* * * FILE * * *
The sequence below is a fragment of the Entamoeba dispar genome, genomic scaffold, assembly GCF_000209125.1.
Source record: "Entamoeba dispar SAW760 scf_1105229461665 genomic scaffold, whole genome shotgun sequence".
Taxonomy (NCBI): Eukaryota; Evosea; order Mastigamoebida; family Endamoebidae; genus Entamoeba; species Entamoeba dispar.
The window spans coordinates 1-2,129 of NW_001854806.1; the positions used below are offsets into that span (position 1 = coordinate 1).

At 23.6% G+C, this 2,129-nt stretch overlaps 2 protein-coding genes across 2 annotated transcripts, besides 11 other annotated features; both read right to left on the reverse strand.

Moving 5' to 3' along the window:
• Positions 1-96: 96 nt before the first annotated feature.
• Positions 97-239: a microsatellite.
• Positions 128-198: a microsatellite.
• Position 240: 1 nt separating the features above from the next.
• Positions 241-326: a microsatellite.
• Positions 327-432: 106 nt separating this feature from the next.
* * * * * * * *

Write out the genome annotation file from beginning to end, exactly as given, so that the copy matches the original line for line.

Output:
The sequence below is a fragment of the Entamoeba dispar genome, genomic scaffold, assembly GCF_000209125.1.
Source record: "Entamoeba dispar SAW760 scf_1105229461665 genomic scaffold, whole genome shotgun sequence".
Taxonomy (NCBI): Eukaryota; Evosea; order Mastigamoebida; family Endamoebidae; genus Entamoeba; species Entamoeba dispar.
The window spans coordinates 1-2,129 of NW_001854806.1; the positions used below are offsets into that span (position 1 = coordinate 1).

At 23.6% G+C, this 2,129-nt stretch overlaps 2 protein-coding genes across 2 annotated transcripts, besides 11 other annotated features; both read right to left on the reverse strand.

Moving 5' to 3' along the window:
• Positions 1-96: 96 nt before the first annotated feature.
• Positions 97-239: a microsatellite.
• Positions 128-198: a microsatellite.
• Position 240: 1 nt separating the features above from the next.
• Positions 241-326: a microsatellite.
• Positions 327-432: 106 nt separating this feature from the next.